The word before service is:
This means 'open' in Thai (Tutorial 16). The sign means 'open for service'.
We therefore get borisut which means 'company' in Thai (as in a firm or organisation).
There are no spaces between words in Thai but once you start to familiarise yourself with the written language you can see where words begin and end. There are three words in this sign.
The first word dtoo is a general word for cabinet/cupboard/enclosure - dtoo yen (cold cupboard) = fridge, dtoo seu-uh paa (clothes cupboard) = wardrobe, etc.
The Thai word rup has many meanings but in this context it means 'to receive'.
The third word is one of the bori- words, in this case borijaak which means 'to donate' in Thai. The word can be used for money, goods or blood.
This is a cupboard to receive donations, in other words a donation box.
This next sign isn't related to this tutoral but because of its similarity to the photo above I have included it here for reading practice. It's another box to receive something. But what?
The Thai prefix kwaam turns a verb or adjective into a noun. Sometimes the prefix garn is used for the same thing. For example, roo is the verb 'to know' and kwaam-roo is 'knowledge'.
kit is 'to think' and hen is 'to see'. Sometimes Thai is a bit clumsy and instead of a simple, single word the word is really a definition consisting of several words. This is a suggestion box.
Hopefully, your pronunciation was something like dtoo rup kwaam kit hen
This word starts the same way - boriwane - and it means zone, area, region, vicinity, etc.
haam (don't) ting (throw away) ka-ya (rubbish) boriwane nee (in this area)
Here's another sign with haam (don't do something) and boriwane (area). After boriwane comes wut (temple), so the sign is telling people not to do something in the vicinity of the temple. What?
A vowel has fallen off the sign. Can you see what and where it should be? The Thai word look is the prefix for 'offspring'. look-maa offspring of a dog is a puppy and look-maew is a kitten.
The Thai word bploy means 'to release'. The sign is telling people not to release unwanted puppies and kittens at the temple.
Thais have strange attitudes towards animals. They believe it is a sin to sterilise animals and therefore dogs and cats breed unchecked. No one wants to take care of them but the animals are pitied at the same time.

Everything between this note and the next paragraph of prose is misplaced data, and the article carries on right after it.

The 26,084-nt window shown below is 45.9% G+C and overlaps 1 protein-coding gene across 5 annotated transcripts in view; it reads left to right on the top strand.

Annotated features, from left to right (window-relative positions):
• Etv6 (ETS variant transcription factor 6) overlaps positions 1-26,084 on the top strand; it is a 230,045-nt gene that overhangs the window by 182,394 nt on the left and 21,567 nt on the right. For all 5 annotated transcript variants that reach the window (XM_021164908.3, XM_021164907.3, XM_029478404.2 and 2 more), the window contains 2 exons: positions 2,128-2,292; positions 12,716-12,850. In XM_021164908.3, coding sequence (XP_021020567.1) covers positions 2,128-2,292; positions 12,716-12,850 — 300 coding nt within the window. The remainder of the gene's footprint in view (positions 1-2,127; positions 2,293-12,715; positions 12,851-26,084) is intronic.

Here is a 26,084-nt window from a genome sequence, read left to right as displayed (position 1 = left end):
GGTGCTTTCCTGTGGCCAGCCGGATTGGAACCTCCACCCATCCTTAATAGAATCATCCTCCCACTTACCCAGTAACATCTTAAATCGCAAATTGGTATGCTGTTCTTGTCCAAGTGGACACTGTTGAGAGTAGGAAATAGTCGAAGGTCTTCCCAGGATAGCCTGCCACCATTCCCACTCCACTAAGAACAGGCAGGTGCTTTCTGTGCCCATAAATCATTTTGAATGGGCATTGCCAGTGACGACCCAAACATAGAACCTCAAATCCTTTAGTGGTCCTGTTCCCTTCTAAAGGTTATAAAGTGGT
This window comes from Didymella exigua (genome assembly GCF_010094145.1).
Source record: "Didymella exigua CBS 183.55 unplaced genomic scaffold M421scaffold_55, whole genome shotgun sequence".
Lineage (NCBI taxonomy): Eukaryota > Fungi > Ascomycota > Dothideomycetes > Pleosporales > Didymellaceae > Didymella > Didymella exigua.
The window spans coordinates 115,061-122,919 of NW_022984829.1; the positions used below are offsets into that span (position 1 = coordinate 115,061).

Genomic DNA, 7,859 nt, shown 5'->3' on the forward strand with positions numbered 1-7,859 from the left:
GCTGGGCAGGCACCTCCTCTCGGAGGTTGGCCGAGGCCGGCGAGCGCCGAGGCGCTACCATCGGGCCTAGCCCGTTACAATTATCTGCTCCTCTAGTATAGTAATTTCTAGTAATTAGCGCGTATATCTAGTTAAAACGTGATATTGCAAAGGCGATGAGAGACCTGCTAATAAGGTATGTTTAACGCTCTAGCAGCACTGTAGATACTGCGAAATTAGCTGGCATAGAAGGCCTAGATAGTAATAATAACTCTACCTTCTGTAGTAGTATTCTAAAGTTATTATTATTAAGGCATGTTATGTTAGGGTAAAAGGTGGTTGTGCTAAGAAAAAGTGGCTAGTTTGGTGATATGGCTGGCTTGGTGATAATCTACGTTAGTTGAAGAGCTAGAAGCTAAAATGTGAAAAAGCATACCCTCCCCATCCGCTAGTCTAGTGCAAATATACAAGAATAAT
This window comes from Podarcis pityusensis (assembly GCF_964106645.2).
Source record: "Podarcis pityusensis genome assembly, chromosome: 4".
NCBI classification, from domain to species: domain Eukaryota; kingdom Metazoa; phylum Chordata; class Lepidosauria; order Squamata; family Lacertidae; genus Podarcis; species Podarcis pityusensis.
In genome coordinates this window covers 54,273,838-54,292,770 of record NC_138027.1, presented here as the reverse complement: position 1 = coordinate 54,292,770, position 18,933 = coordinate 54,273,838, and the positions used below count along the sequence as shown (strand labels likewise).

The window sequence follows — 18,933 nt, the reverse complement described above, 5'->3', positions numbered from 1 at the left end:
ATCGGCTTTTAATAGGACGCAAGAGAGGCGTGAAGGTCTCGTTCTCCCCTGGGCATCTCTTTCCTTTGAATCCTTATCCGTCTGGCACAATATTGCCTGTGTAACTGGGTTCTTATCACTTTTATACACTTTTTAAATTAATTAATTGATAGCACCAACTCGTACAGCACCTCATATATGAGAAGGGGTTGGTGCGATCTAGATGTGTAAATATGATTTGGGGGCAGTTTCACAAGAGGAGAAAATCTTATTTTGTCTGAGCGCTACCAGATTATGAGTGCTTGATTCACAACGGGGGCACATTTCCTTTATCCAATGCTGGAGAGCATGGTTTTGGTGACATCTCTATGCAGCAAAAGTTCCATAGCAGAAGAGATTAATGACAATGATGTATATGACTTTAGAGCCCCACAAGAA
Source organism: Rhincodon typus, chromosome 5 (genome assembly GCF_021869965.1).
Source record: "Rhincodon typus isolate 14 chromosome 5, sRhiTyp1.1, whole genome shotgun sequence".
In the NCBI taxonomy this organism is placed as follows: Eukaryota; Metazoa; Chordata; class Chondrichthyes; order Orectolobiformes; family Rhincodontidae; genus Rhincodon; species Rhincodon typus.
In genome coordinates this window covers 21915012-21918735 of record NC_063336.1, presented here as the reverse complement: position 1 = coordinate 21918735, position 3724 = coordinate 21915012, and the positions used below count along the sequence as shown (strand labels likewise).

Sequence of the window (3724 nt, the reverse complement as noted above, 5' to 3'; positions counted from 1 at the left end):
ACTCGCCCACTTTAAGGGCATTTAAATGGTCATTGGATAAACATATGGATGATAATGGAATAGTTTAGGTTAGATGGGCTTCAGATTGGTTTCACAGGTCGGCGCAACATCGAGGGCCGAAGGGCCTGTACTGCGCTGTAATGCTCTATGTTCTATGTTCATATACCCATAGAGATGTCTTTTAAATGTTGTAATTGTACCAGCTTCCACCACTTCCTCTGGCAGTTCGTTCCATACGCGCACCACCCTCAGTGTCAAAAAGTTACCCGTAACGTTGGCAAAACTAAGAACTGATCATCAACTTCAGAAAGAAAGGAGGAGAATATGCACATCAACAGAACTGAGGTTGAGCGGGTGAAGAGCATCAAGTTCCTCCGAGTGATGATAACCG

The Thai solution is just to dump unwanted animals at the local temple where the monks and other people will feed them. This causes big problems for the temples so many temples have signs telling people not to do it.
Hopefully, you should be able to fully translate this sign using the information in these tutorials. There is enough information if you look and have enough motivation to learn.
If you really get stuck, send me an e-mail.
Unfortunately, there are times when it gets a lot worse than the examples I've given above! I will try to explain.
A Thai word might be pronounced: consonant-vowel-consonant-vowel. In English it would be written the same way, so no problem.
In Thai some of the vowels consists of three separate characters and these can surround both consonants but they only make one vowel sound which is voiced after the second consonant.
In between the two consonants is a vowel sound but (just to simplify things for foreigners learning to read Thai) it is implied so it isn't written!
The following word is an example:
เฉพาะ (especially, particularly, restricted)
If the implied vowel was written it would be quite a straightforward word to read:
ฉะเพาะ (this is the phonetic spelling but it's not how the word is written)
See Tutorial 24 for this vowel combination.
There's not much you can do about this kind of spelling. You learn the same way you learn English words that are pronounced completely differently to how they are written.
Don't worry. If you can follow what I am trying to explain in this example you are doing very well. When I first encountered this word I didn't know how to pronounce it so I asked my girlfriend at the time.